I was struck by Marcela’s openness and generosity with me, given the infancy of our friendship. I asked her about these ‘gifts’, these moments of divine providence, and how they have shaped her as a person, as an artist.
“Gerda Gruber was one of my gifts,” Marcela laughs. “I was 39 years old when I saw an advertisement in the paper that Gerda was accepting one more student for her 3-year sculpture residency. I was still in a deep melancholy that seemed to have no end, and Gerda’s call for artists awoke my soul. I was not an artist and never had been, but I knew with every fibre of my being that this is what I was meant to do. Obviously Gerda believed that too—she accepted my impassioned plea and three years later, I had found my voice as an artist.
A small, persistent sound breaks the womans’ reverie and for a moment, she wonders where she is. The sound continues, then stops, and a voice whispers in her ear, “Hermanita, preciosa, su sobrina está llamando desde Francia.” The woman turns to see her sister standing next to her – it seems her sister is always next to her. The woman takes the phone and hears the distant voice of her niece. “Tia, I saw him, I saw Tio in a beautiful dream. He was sitting in a chair, looking at your exposition, at all your work, and he was smiling. He told me how proud he is of you, how very very proud. He was so real I felt I could touch him.”
I asked Marcela about all the crosses in her work, an obvious symbol, I thought, given her religious upbringing. “My crosses are not symbols of Christianity—my crosses are symbols of man and womankind,” she said. “They may lie down in abject despair, they may stand strong with arms thrown wide to say, ‘Here I am, embrace who I am’. Or they may release their angry thorns to the world because to keep that anger in is to die.”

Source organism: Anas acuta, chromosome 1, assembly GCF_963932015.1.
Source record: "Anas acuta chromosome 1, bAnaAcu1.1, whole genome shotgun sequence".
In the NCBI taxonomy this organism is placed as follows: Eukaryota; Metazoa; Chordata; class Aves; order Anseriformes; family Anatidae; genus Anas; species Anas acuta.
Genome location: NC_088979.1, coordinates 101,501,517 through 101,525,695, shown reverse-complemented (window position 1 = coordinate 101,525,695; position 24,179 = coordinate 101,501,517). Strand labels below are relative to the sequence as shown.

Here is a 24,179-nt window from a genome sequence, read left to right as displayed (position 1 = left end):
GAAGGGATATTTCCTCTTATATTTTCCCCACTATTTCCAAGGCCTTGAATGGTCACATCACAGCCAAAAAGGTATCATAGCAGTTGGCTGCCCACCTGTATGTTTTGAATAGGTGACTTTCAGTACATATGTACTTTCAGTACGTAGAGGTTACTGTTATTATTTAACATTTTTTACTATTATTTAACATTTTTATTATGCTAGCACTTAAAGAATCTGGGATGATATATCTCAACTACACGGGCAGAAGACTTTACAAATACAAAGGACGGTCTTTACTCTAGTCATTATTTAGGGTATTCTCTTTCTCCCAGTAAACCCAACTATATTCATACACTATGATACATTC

And the dresses? “The dresses are beautiful”, she agrees, “but they are more than that. The dresses are like ‘artificios’, masks we wear as women, with the roles we play or are forced to play. They represent the confines of a society concerned with perception and correctness. They represent the strength and individuality inherent in ourselves but often not seen or embraced. They represent the Dona, the Wife, the Child, the Madre, the Puta, the Mestiza, the Yucatecan.” When I asked about the henequen itself, there was no hesitation. “Henequen is the Yucatan, the Yucatan is the henequen, and so I am the henequen. The henequen embodies a history of extreme wealth and poverty, strength and fragility, beauty and pain. I found myself in the henequen, I found my sense of place, I found Marcela.”
The woman stands at the edge of the smouldering fire, watching as the remnants of her work hang themselves in the sky like stardust. Her body becomes a divining rod, returning to the source of her anguish as if to say, “This too, is the source of your awakening.” With a clarity she has never known, the woman understands this is not the end of her life’s work, this is just the beginning. And it is her beloved who has set her free.